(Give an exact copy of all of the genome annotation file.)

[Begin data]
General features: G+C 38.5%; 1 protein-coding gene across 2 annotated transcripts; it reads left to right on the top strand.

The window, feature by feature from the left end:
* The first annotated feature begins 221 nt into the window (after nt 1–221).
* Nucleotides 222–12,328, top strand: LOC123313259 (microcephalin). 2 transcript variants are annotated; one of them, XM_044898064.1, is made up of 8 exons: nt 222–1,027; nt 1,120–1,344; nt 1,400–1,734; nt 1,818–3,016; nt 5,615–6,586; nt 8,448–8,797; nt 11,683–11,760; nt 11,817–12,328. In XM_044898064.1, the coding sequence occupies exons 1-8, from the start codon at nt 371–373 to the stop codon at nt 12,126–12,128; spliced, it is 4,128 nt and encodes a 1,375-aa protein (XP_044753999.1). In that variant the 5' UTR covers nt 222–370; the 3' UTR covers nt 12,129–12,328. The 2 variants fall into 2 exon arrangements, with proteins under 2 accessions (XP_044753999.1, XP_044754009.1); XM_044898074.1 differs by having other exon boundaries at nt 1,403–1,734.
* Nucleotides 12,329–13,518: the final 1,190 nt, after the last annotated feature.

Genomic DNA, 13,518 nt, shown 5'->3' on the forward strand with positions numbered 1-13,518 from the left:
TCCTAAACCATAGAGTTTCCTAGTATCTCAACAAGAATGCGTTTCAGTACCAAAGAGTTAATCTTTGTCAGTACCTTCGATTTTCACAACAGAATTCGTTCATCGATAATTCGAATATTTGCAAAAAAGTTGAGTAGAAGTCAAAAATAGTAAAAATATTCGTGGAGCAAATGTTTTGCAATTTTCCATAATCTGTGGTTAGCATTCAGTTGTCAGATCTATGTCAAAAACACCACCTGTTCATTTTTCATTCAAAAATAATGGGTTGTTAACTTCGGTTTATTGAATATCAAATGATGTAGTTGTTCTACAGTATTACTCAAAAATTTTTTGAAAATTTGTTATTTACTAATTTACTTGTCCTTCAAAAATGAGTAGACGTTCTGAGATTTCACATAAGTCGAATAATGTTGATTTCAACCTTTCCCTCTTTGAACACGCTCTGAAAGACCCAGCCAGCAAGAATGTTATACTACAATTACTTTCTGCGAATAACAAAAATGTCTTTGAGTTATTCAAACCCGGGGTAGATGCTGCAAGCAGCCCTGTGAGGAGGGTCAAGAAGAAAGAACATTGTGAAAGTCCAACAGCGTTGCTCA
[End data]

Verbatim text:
General features: G+C 38.5%; 1 protein-coding gene across 2 annotated transcripts; it reads left to right on the top strand.

The window, feature by feature from the left end:
* The first annotated feature begins 221 nt into the window (after nt 1–221).
* Nucleotides 222–12,328, top strand: LOC123313259 (microcephalin). 2 transcript variants are annotated; one of them, XM_044898064.1, is made up of 8 exons: nt 222–1,027; nt 1,120–1,344; nt 1,400–1,734; nt 1,818–3,016; nt 5,615–6,586; nt 8,448–8,797; nt 11,683–11,760; nt 11,817–12,328. In XM_044898064.1, the coding sequence occupies exons 1-8, from the start codon at nt 371–373 to the stop codon at nt 12,126–12,128; spliced, it is 4,128 nt and encodes a 1,375-aa protein (XP_044753999.1). In that variant the 5' UTR covers nt 222–370; the 3' UTR covers nt 12,129–12,328. The 2 variants fall into 2 exon arrangements, with proteins under 2 accessions (XP_044753999.1, XP_044754009.1); XM_044898074.1 differs by having other exon boundaries at nt 1,403–1,734.
* Nucleotides 12,329–13,518: the final 1,190 nt, after the last annotated feature.

Genomic DNA, 13,518 nt, shown 5'->3' on the forward strand with positions numbered 1-13,518 from the left:
TCCTAAACCATAGAGTTTCCTAGTATCTCAACAAGAATGCGTTTCAGTACCAAAGAGTTAATCTTTGTCAGTACCTTCGATTTTCACAACAGAATTCGTTCATCGATAATTCGAATATTTGCAAAAAAGTTGAGTAGAAGTCAAAAATAGTAAAAATATTCGTGGAGCAAATGTTTTGCAATTTTCCATAATCTGTGGTTAGCATTCAGTTGTCAGATCTATGTCAAAAACACCACCTGTTCATTTTTCATTCAAAAATAATGGGTTGTTAACTTCGGTTTATTGAATATCAAATGATGTAGTTGTTCTACAGTATTACTCAAAAATTTTTTGAAAATTTGTTATTTACTAATTTACTTGTCCTTCAAAAATGAGTAGACGTTCTGAGATTTCACATAAGTCGAATAATGTTGATTTCAACCTTTCCCTCTTTGAACACGCTCTGAAAGACCCAGCCAGCAAGAATGTTATACTACAATTACTTTCTGCGAATAACAAAAATGTCTTTGAGTTATTCAAACCCGGGGTAGATGCTGCAAGCAGCCCTGTGAGGAGGGTCAAGAAGAAAGAACATTGTGAAAGTCCAACAGCGTTGCTCA